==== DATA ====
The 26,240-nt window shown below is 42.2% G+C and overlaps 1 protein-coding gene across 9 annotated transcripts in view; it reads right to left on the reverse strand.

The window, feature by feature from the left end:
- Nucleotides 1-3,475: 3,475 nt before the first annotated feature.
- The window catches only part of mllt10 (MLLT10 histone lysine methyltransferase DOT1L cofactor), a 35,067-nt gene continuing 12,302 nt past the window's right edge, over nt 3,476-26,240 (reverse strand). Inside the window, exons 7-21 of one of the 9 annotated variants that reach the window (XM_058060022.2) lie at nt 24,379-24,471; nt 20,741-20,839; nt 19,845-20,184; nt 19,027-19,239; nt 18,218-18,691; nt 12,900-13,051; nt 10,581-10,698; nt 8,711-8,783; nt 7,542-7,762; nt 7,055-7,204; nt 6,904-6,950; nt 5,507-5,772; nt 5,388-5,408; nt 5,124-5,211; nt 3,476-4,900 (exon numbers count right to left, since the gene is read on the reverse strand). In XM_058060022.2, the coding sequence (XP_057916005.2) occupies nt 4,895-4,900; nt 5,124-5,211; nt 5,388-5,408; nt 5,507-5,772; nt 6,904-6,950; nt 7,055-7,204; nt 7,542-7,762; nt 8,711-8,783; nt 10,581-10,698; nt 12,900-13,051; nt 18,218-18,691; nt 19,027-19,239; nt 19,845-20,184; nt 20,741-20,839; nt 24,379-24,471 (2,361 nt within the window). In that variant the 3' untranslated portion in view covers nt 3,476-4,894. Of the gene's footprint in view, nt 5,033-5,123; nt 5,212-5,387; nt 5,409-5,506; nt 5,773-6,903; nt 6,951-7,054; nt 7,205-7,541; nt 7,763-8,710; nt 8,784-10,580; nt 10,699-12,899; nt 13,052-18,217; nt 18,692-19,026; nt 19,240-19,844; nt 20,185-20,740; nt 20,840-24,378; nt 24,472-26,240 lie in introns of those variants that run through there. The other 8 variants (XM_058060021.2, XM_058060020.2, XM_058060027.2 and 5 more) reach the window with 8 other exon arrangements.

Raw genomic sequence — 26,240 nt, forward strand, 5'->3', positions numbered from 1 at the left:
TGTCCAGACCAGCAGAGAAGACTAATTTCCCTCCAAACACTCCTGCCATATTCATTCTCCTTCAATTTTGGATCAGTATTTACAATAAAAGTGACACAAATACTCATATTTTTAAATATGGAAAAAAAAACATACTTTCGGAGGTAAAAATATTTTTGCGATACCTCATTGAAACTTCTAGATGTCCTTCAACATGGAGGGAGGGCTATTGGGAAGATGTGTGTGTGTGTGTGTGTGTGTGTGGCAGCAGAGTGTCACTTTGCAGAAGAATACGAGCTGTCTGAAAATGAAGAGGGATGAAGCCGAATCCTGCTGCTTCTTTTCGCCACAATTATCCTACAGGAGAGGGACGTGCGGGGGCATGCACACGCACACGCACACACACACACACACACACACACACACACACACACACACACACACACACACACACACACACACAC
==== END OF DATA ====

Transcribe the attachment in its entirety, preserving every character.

The 26,240-nt window shown below is 42.2% G+C and overlaps 1 protein-coding gene across 9 annotated transcripts in view; it reads right to left on the reverse strand.

The window, feature by feature from the left end:
- Nucleotides 1-3,475: 3,475 nt before the first annotated feature.
- The window catches only part of mllt10 (MLLT10 histone lysine methyltransferase DOT1L cofactor), a 35,067-nt gene continuing 12,302 nt past the window's right edge, over nt 3,476-26,240 (reverse strand). Inside the window, exons 7-21 of one of the 9 annotated variants that reach the window (XM_058060022.2) lie at nt 24,379-24,471; nt 20,741-20,839; nt 19,845-20,184; nt 19,027-19,239; nt 18,218-18,691; nt 12,900-13,051; nt 10,581-10,698; nt 8,711-8,783; nt 7,542-7,762; nt 7,055-7,204; nt 6,904-6,950; nt 5,507-5,772; nt 5,388-5,408; nt 5,124-5,211; nt 3,476-4,900 (exon numbers count right to left, since the gene is read on the reverse strand). In XM_058060022.2, the coding sequence (XP_057916005.2) occupies nt 4,895-4,900; nt 5,124-5,211; nt 5,388-5,408; nt 5,507-5,772; nt 6,904-6,950; nt 7,055-7,204; nt 7,542-7,762; nt 8,711-8,783; nt 10,581-10,698; nt 12,900-13,051; nt 18,218-18,691; nt 19,027-19,239; nt 19,845-20,184; nt 20,741-20,839; nt 24,379-24,471 (2,361 nt within the window). In that variant the 3' untranslated portion in view covers nt 3,476-4,894. Of the gene's footprint in view, nt 5,033-5,123; nt 5,212-5,387; nt 5,409-5,506; nt 5,773-6,903; nt 6,951-7,054; nt 7,205-7,541; nt 7,763-8,710; nt 8,784-10,580; nt 10,699-12,899; nt 13,052-18,217; nt 18,692-19,026; nt 19,240-19,844; nt 20,185-20,740; nt 20,840-24,378; nt 24,472-26,240 lie in introns of those variants that run through there. The other 8 variants (XM_058060021.2, XM_058060020.2, XM_058060027.2 and 5 more) reach the window with 8 other exon arrangements.

Raw genomic sequence — 26,240 nt, forward strand, 5'->3', positions numbered from 1 at the left:
TGTCCAGACCAGCAGAGAAGACTAATTTCCCTCCAAACACTCCTGCCATATTCATTCTCCTTCAATTTTGGATCAGTATTTACAATAAAAGTGACACAAATACTCATATTTTTAAATATGGAAAAAAAAACATACTTTCGGAGGTAAAAATATTTTTGCGATACCTCATTGAAACTTCTAGATGTCCTTCAACATGGAGGGAGGGCTATTGGGAAGATGTGTGTGTGTGTGTGTGTGTGTGTGGCAGCAGAGTGTCACTTTGCAGAAGAATACGAGCTGTCTGAAAATGAAGAGGGATGAAGCCGAATCCTGCTGCTTCTTTTCGCCACAATTATCCTACAGGAGAGGGACGTGCGGGGGCATGCACACGCACACGCACACACACACACACACACACACACACACACACACACACACACACACACACACACACACACACACAC